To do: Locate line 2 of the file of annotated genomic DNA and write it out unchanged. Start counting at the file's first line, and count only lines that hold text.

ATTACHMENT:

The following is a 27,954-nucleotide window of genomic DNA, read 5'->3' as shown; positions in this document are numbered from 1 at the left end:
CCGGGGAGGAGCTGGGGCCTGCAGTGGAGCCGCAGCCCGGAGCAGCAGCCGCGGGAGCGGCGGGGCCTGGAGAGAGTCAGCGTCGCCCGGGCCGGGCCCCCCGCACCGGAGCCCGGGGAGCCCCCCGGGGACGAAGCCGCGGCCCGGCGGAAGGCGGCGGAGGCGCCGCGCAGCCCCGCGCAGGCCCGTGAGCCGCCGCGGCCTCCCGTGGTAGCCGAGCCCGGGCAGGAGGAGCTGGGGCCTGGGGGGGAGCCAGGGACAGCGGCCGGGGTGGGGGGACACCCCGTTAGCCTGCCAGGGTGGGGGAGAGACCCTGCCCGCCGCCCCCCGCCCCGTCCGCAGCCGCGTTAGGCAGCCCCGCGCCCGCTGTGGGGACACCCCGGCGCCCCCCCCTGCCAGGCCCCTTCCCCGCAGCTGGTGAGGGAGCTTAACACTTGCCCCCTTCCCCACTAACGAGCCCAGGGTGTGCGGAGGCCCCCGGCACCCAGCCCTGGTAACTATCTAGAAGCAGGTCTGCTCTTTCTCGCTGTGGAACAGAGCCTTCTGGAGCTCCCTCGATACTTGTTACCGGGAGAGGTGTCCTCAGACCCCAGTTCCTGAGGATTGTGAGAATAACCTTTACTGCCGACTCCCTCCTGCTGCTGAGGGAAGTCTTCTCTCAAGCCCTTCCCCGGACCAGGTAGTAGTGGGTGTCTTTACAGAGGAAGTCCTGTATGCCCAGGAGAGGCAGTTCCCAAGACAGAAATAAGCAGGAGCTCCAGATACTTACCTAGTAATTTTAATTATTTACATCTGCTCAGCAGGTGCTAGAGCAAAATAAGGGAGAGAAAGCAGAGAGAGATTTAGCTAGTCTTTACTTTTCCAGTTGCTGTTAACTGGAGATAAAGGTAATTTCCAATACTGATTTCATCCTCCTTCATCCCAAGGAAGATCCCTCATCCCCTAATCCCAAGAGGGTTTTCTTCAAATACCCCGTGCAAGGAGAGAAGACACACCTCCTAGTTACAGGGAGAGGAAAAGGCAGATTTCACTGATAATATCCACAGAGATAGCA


CCGGGGAGGAGCTGGGGCCTGCAGTGGAGCCGCAGCCCGGAGCAGCAGCCGCGGGAGCGGCGGGGCCTGGAGAGAGTCAGCGTCGCCCGGGCCGGGCCCCCCGCACCGGAGCCCGGGGAGCCCCCCGGGGACGAAGCCGCGGCCCGGCGGAAGGCGGCGGAGGCGCCGCGCAGCCCCGCGCAGGCCCGTGAGCCGCCGCGGCCTCCCGTGGTAGCCGAGCCCGGGCAGGAGGAGCTGGGGCCTGGGGGGGAGCCAGGGACAGCGGCCGGGGTGGGGGGACACCCCGTTAGCCTGCCAGGGTGGGGGAGAGACCCTGCCCGCCGCCCCCCGCCCCGTCCGCAGCCGCGTTAGGCAGCCCCGCGCCCGCTGTGGGGACACCCCGGCGCCCCCCCCTGCCAGGCCCCTTCCCCGCAGCTGGTGAGGGAGCTTAACACTTGCCCCCTTCCCCACTAACGAGCCCAGGGTGTGCGGAGGCCCCCGGCACCCAGCCCTGGTAACTATCTAGAAGCAGGTCTGCTCTTTCTCGCTGTGGAACAGAGCCTTCTGGAGCTCCCTCGATACTTGTTACCGGGAGAGGTGTCCTCAGACCCCAGTTCCTGAGGATTGTGAGAATAACCTTTACTGCCGACTCCCTCCTGCTGCTGAGGGAAGTCTTCTCTCAAGCCCTTCCCCGGACCAGGTAGTAGTGGGTGTCTTTACAGAGGAAGTCCTGTATGCCCAGGAGAGGCAGTTCCCAAGACAGAAATAAGCAGGAGCTCCAGATACTTACCTAGTAATTTTAATTATTTACATCTGCTCAGCAGGTGCTAGAGCAAAATAAGGGAGAGAAAGCAGAGAGAGATTTAGCTAGTCTTTACTTTTCCAGTTGCTGTTAACTGGAGATAAAGGTAATTTCCAATACTGATTTCATCCTCCTTCATCCCAAGGAAGATCCCTCATCCCCTAATCCCAAGAGGGTTTTCTTCAAATACCCCGTGCAAGGAGAGAAGACACACCTCCTAGTTACAGGGAGAGGAAAAGGCAGATTTCACTGATAATATCCACAGAGATAGCA